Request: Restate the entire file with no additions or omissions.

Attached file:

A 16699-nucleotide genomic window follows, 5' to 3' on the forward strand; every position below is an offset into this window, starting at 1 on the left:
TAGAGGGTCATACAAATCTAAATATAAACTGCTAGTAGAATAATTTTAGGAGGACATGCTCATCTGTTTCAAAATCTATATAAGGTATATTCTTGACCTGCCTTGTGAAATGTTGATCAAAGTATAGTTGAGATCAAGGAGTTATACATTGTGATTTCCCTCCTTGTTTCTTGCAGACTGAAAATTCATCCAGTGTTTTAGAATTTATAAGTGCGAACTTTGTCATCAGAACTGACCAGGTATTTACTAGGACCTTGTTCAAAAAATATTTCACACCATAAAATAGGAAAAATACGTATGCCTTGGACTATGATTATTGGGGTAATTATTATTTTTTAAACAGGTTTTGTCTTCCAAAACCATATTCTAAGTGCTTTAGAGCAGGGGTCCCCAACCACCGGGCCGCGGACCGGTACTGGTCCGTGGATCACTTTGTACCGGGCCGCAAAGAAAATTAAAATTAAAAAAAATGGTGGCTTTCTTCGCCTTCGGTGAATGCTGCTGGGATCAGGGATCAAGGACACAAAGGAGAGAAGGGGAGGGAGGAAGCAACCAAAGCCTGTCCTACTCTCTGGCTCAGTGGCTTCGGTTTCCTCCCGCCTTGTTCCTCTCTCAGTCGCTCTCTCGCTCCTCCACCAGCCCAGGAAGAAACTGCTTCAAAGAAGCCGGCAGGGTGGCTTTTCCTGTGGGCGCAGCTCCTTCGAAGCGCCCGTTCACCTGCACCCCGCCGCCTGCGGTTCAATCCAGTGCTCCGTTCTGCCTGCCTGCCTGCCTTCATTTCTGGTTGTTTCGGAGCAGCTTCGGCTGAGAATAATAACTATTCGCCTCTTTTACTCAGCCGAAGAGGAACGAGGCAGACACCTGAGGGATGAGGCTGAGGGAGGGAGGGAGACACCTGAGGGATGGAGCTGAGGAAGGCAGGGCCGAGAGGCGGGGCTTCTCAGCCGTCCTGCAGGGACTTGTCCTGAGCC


A 16699-nucleotide genomic window follows, 5' to 3' on the forward strand; every position below is an offset into this window, starting at 1 on the left:
TAGAGGGTCATACAAATCTAAATATAAACTGCTAGTAGAATAATTTTAGGAGGACATGCTCATCTGTTTCAAAATCTATATAAGGTATATTCTTGACCTGCCTTGTGAAATGTTGATCAAAGTATAGTTGAGATCAAGGAGTTATACATTGTGATTTCCCTCCTTGTTTCTTGCAGACTGAAAATTCATCCAGTGTTTTAGAATTTATAAGTGCGAACTTTGTCATCAGAACTGACCAGGTATTTACTAGGACCTTGTTCAAAAAATATTTCACACCATAAAATAGGAAAAATACGTATGCCTTGGACTATGATTATTGGGGTAATTATTATTTTTTAAACAGGTTTTGTCTTCCAAAACCATATTCTAAGTGCTTTAGAGCAGGGGTCCCCAACCACCGGGCCGCGGACCGGTACTGGTCCGTGGATCACTTTGTACCGGGCCGCAAAGAAAATTAAAATTAAAAAAAATGGTGGCTTTCTTCGCCTTCGGTGAATGCTGCTGGGATCAGGGATCAAGGACACAAAGGAGAGAAGGGGAGGGAGGAAGCAACCAAAGCCTGTCCTACTCTCTGGCTCAGTGGCTTCGGTTTCCTCCCGCCTTGTTCCTCTCTCAGTCGCTCTCTCGCTCCTCCACCAGCCCAGGAAGAAACTGCTTCAAAGAAGCCGGCAGGGTGGCTTTTCCTGTGGGCGCAGCTCCTTCGAAGCGCCCGTTCACCTGCACCCCGCCGCCTGCGGTTCAATCCAGTGCTCCGTTCTGCCTGCCTGCCTGCCTTCATTTCTGGTTGTTTCGGAGCAGCTTCGGCTGAGAATAATAACTATTCGCCTCTTTTACTCAGCCGAAGAGGAACGAGGCAGACACCTGAGGGATGAGGCTGAGGGAGGGAGGGAGACACCTGAGGGATGGAGCTGAGGAAGGCAGGGCCGAGAGGCGGGGCTTCTCAGCCGTCCTGCAGGGACTTGTCCTGAGCC